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Academic Exchange December
1999/January 2000 Contents Page
Ninety-seven percent of the
Emory College Class of 1999 felt that faculty provided them with
intellectual challenge and stimulation throughout their undergraduate
years, according to a recent survey. Ninety-three percent also
said they had opportunities for conversation with their professors
outside the classroom. But while most students reported strong
faculty support in academics, 33 percent reported having not
received emotional support and encouragement from their
The survey polled 992 of 1,136 graduating seniors and was conducted
last spring by the Office of Institutional Planning and Research
in conjunction the Higher Education Data Sharing Consortium.
Below are some additional highlights.
orientation. Thirty-seven percent
of last year's Emory College seniors studied abroad during their
undergraduate career, mostly in European countries. More than
half of the respondents took at least one course with emphasis
on the cultures of the Arab world, sub-Saharan Africa, Asia,
or Latin America and the Caribbean. One-third took courses with
emphasis on African-American life, institutions, and culture.
And approximately half of the seniors had at least one course
with emphasis on the study of women, women's issues, or feminism.
Ninety-five percent report having studied and socialized at least
occasionally with persons from a different racial or ethnic group.
And almost two-thirds attended events sponsored by cultural organizations
representing a different racial or ethnic group.
in university life. By far, the
activity that involved most seniors was volunteering: approximately
three-quarters of the respondents participated in some type of
volunteer services. Forty-five percent had an off-campus internship.
Forty-four percent participated in an honor society, and forty-three
percent were members of a social fraternity or sorority.
goals. The most important goals
to the seniors, in order of importance, are "raising a family"
(75 percent), "being very well-off financially" (46
percent), "making a significant scholarly or intellectual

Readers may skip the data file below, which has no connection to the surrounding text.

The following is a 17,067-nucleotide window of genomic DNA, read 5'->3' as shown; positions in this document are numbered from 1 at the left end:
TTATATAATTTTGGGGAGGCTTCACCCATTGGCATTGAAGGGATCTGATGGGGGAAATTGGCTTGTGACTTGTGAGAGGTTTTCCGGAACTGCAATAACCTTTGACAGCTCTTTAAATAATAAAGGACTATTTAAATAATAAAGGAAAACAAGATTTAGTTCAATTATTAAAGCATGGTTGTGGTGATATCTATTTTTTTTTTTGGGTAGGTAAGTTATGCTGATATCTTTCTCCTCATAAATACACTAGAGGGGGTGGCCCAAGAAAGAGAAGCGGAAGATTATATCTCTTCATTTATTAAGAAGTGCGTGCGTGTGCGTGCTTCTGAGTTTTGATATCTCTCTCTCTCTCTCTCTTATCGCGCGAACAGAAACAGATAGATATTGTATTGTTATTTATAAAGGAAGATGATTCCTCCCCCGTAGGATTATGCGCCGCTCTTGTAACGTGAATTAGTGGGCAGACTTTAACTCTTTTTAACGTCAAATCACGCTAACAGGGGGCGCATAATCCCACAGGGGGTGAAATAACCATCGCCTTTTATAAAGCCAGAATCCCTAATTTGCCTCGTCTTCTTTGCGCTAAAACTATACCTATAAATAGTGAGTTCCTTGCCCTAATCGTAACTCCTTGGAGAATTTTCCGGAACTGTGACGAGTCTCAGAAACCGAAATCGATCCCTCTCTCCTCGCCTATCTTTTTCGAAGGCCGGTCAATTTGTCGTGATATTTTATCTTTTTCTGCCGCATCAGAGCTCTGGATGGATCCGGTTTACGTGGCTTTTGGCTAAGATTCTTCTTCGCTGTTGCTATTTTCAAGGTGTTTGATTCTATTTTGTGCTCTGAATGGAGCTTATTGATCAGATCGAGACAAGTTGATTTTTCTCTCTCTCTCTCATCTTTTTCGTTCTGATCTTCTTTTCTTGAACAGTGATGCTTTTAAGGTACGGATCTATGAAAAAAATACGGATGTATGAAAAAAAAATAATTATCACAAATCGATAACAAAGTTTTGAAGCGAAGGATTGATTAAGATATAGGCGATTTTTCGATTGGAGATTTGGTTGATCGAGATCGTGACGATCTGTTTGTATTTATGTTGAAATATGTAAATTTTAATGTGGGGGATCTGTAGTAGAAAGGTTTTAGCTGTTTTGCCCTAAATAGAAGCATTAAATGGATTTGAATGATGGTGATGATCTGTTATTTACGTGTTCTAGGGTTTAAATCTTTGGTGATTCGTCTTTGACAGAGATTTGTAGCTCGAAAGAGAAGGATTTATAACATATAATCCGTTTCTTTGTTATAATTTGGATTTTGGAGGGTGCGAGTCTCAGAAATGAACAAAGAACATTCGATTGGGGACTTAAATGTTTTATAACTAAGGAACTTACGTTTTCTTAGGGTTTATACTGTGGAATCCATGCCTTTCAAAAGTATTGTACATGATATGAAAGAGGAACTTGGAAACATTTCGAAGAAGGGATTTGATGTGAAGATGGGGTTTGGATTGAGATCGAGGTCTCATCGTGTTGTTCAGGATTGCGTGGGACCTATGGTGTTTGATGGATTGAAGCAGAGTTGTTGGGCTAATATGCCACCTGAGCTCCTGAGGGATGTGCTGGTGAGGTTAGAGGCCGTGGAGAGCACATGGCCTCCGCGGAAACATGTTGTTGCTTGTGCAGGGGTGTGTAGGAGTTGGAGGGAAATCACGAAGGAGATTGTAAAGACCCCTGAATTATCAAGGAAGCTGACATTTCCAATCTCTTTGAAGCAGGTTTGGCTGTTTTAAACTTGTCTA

contribution to one's field" (42 percent), and "working
to build a community" (38 percent). "Influencing the
political structure" is important only for 19 percent of
Plans. When asked about their principal
activity the next fall, half of the surveyed seniors chose "employment,"
and 38 percent reported they would continue their education at
a graduate or professional school. Since students completed the
survey early in the year, their employment plans were relatively
undefined at that time. This is reflected in the following findings:
seventy percent of those who intended to work upon graduation
were searching for a position; 15 percent planned to start their
search after graduation; 10 percent already were offered and
accepted a position; and 4 percent already were offered and refused
Of the 992 respondents, 399 (40 percent) applied for admission
to graduate studies for the next academic year. The most popular
degree programs students applied for were medical and law degrees.
A relatively low proportion of seniors indicated a desire to
start a Ph.D. program. The most popular fields, besides law and
medicine, appear to be the biological sciences, psychology, and
When asked about the highest degree they hope to obtain regardless
of their fall plans, only 18 respondents (2 percent) do not want
to pursue advanced degrees. Eleven percent of senior respondents
plan to pursue more than one advanced degree at some point in
their career. Half of the respondents expect to obtain their
highest degrees in law, medicine, or business.
In choosing a career, the majority of Emory students consider
the following criteria to be essential: interest in work (50
percent), stable and secure future (46 percent), intellectual
challenge (45 percent), and opportunities to be creative and
exercise initiative (41 percent). Between freshman and senior
years, the proportion of those planning a career in medicine
dropped from 34 percent to 19 percent. On the other hand, by
the senior year, more students want to pursue other professional
fields, such as business and law. D.T.